He always pokes fun at one thing or another. I think by the end of the series there won't be anything left in this world to be laughed at. The main target of Small Gods is organized religion and it is hilarious. There is an occasional poke at philosophers (and atheists) too. '“What’s a philosopher?” said Brutha. “Someone who’s bright enough to find a job with no heavy lifting,” said a voice in his head.' Still, you can't have a story about organized religion and Quisition with its torturing inquisitors and the exquisitors that supervise them, without darkness and, let me tell you, this book has got a truly terrible villain. If there weren't Om and his curses and threats, philosophers and some other characters, it wouldn't be as funny as it turned out to be. Even the ending is bittersweet because of him.

Omnia is a one-god country, it has Quisition to sort out the infidels and its army to sort out the rest of the world. As you may imagine, they can be very persuasive because 'guilt was the grease in which the wheels of the authority turned.' Vorbis is an exquisitor and one of the worst characters I've read. You see, he doesn't even have the twisted justification for torture such as pleasure. He would do certain things to another human being or an animal just to see how it behaves. 'Vorbis could humble himself in prayer in a way that made the posturings of power-mad emperors look subservient.' And this man has just decided that Ephebe should get Omnia's religion - whether they want it or not.

Enter Great God Om whose greatest problem right now is that there is only one true believer left in Omnia. Brutha is a common young man with an uncommon memory and he gets a surprise when a tortoise appears in his garden. When it addresses him in his mind, Brutha thinks it's a demon. Soon, he realizes it is the Great God Om who isn't so great as Omnians thought. Gods need believers and he has only one.

Their encounter and the fact that Vorbis recognizes Brutha's memory as something he could use is the base plot of this book. There are so many memorable one-liners and paragraphs that it would be too much to put them in one review. Besides, it would be a shame not to read it.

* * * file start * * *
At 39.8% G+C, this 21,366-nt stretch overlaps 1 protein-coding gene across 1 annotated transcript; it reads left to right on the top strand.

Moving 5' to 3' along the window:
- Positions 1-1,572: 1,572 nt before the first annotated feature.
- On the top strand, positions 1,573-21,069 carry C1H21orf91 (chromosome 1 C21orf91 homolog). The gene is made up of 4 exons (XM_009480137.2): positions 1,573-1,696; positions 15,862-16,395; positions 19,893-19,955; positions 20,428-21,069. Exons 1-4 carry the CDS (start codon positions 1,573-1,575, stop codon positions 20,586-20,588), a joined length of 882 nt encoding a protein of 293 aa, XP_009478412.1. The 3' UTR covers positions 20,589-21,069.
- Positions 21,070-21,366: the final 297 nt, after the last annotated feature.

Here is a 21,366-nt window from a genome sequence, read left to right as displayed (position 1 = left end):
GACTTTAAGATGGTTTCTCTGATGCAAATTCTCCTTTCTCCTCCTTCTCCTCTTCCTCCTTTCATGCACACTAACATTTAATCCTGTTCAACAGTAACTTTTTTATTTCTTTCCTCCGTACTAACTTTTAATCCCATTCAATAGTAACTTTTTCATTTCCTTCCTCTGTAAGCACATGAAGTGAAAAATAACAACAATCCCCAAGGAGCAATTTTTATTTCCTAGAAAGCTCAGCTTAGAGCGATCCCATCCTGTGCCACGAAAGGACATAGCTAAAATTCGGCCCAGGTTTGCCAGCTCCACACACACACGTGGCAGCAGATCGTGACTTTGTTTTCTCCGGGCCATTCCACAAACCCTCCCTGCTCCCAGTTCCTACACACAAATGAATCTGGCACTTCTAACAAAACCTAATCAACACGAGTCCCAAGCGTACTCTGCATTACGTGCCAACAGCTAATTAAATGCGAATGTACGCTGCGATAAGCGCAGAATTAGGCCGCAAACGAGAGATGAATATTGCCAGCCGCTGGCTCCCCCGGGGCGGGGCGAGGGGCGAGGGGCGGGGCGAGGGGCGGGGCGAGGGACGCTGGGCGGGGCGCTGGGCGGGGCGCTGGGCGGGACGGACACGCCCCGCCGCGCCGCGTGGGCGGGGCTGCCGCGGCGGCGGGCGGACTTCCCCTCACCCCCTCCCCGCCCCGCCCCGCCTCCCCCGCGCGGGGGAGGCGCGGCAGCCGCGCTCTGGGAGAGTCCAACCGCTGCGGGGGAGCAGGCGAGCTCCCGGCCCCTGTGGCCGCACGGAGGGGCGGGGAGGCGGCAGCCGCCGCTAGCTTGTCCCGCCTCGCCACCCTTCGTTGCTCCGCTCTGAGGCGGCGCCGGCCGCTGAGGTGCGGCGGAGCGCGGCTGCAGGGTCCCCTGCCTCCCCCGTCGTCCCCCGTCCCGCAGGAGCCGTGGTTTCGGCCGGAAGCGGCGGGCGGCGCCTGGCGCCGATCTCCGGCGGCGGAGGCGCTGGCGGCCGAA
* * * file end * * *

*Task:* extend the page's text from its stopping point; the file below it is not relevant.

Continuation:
One of the best things about this book is that it doesn't mock beliefs, but the way organized religion uses them for its own purposes.
I loved Om's musings and his interactions with Brutha. In the end even Om learned a simple truth: 'if you want thousands, you have to fight for one.' Vorbis, on the other hand, forgot one.'Fear is strange soil. Mainly it grows obedience like corn, which grows in rows and makes weeding easy. But sometimes it grows the potatoes of defiance, which flourish underground.' ( )
  Aneris | Aug 12, 2016 |
I LOVE this book. Probably my favourite Discworld after Thief of Time. Well worth a reread. ( )
  thebookmagpie | Aug 7, 2016 |
Gods can only exist when people believe in them, not merely fear their earthly administration - AKA The Church. In order to survive the millennia, a god must improve the lives of his subjects - or perish in the desert. It only takes one man to alter the course of history – towards community or war. The build-up was a bit tedious, but Pratchett’s satire/observations are delightful.

His prose is rather stellar at times:

Humans! They lived in a world where the grass continued to be green and the sun rose every day and flowers regularly turned into fruit, and what impressed them? Weeping statues. And wine made out of water! As if the turning of sunlight into wine, by means of vines and grapes and time and enzymes, wasn't a thousand times more impressive and happened all the time...

But how much worse to have been a god, and to now be no more than a smoky bundle of memories, blown back and forth across the sand made from the crumbled stones of your temples...